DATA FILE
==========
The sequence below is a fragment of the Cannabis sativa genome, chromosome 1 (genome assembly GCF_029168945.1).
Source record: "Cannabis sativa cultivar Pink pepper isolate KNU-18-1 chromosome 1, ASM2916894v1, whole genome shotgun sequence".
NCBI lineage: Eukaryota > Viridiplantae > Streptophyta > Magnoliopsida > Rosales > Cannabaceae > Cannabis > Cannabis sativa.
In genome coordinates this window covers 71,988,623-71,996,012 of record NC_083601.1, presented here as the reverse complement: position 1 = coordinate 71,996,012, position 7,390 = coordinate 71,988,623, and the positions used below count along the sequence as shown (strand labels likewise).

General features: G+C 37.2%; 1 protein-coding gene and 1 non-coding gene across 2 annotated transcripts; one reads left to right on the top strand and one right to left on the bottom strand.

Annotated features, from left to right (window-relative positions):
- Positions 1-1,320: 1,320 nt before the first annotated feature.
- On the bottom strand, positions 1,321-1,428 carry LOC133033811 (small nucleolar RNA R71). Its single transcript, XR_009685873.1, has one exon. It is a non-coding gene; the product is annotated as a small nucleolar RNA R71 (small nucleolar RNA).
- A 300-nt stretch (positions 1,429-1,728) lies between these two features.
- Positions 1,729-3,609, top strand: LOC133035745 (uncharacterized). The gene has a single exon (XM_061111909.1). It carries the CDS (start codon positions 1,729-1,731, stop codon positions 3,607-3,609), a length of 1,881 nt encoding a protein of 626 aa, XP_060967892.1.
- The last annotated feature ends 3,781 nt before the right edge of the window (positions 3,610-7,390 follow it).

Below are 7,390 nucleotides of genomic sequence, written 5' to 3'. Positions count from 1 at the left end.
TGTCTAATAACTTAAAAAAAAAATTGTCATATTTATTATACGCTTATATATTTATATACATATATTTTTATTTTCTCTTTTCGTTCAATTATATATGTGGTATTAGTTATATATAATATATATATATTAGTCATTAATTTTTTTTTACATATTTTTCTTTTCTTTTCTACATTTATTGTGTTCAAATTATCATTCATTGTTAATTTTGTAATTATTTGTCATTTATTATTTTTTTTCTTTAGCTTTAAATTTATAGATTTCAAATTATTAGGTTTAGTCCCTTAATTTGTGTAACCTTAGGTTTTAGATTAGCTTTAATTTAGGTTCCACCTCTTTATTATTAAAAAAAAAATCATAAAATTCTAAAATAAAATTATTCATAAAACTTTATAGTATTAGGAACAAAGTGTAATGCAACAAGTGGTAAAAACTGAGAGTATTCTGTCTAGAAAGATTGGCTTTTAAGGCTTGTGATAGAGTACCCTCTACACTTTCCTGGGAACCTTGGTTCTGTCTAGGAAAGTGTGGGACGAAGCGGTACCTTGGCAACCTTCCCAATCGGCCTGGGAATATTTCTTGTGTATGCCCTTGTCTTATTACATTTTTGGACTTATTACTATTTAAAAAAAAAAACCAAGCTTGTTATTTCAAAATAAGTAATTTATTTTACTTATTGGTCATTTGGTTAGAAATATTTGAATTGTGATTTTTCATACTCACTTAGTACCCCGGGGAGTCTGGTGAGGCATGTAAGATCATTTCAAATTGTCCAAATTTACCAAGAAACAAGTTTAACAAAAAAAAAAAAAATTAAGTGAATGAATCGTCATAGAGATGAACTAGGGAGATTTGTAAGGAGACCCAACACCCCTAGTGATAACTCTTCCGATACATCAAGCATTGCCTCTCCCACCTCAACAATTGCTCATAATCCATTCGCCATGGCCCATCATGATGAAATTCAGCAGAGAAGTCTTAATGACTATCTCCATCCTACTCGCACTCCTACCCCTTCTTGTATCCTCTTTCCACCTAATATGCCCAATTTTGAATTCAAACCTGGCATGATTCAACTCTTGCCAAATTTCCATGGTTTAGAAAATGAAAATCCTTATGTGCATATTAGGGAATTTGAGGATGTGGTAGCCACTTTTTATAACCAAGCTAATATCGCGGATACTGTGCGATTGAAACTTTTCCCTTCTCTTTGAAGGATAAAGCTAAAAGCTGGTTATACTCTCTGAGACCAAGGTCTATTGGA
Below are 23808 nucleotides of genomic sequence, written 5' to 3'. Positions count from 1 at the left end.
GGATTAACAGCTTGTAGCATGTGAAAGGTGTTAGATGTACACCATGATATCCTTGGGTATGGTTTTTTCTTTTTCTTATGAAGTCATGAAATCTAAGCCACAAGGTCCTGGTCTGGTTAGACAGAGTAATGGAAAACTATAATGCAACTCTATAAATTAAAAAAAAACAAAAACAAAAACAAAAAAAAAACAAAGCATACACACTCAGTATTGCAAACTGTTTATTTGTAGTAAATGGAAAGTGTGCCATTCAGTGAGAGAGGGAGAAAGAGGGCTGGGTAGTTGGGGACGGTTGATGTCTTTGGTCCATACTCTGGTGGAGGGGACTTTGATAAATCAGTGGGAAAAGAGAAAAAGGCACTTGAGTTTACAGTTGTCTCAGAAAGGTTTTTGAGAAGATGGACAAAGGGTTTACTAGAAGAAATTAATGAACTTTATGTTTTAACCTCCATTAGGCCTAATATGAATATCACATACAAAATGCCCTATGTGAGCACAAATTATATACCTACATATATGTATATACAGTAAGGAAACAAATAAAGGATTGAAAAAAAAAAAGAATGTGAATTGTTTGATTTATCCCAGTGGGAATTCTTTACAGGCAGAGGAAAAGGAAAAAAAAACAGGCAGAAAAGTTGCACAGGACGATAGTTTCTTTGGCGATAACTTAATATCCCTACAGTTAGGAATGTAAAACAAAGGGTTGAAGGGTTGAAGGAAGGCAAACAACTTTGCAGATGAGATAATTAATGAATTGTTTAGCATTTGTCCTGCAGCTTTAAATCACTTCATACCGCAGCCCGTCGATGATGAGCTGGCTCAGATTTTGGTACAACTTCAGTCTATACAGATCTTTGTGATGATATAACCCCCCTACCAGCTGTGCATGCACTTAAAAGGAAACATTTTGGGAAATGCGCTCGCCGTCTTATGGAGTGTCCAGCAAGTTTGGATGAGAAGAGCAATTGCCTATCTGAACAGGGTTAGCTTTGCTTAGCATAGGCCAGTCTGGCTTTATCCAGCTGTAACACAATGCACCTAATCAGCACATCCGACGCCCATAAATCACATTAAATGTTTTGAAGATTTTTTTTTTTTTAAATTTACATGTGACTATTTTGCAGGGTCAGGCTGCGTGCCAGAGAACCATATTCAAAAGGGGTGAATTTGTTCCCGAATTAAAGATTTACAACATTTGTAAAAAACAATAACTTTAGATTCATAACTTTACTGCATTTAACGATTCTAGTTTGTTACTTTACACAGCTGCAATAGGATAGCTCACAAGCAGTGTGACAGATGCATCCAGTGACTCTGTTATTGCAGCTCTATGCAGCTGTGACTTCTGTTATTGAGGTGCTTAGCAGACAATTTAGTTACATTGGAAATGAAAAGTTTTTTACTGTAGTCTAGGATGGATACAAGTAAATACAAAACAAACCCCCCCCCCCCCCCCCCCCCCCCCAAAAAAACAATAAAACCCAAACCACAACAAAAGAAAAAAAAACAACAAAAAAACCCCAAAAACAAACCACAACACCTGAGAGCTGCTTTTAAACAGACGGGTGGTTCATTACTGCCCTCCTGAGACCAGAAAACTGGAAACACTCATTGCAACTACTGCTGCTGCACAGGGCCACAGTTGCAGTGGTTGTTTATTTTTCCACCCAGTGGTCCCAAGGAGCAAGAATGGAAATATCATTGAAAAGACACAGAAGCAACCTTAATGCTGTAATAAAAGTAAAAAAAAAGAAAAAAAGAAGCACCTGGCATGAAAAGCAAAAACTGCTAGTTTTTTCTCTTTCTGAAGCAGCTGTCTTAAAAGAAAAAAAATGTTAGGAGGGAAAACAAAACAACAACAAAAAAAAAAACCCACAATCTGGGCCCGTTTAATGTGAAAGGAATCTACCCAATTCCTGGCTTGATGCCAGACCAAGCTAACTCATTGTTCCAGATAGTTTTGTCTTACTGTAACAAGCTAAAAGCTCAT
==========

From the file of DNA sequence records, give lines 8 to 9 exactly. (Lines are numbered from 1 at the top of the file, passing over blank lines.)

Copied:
- On the bottom strand, positions 1,321-1,428 carry LOC133033811 (small nucleolar RNA R71). Its single transcript, XR_009685873.1, has one exon. It is a non-coding gene; the product is annotated as a small nucleolar RNA R71 (small nucleolar RNA).
- A 300-nt stretch (positions 1,429-1,728) lies between these two features.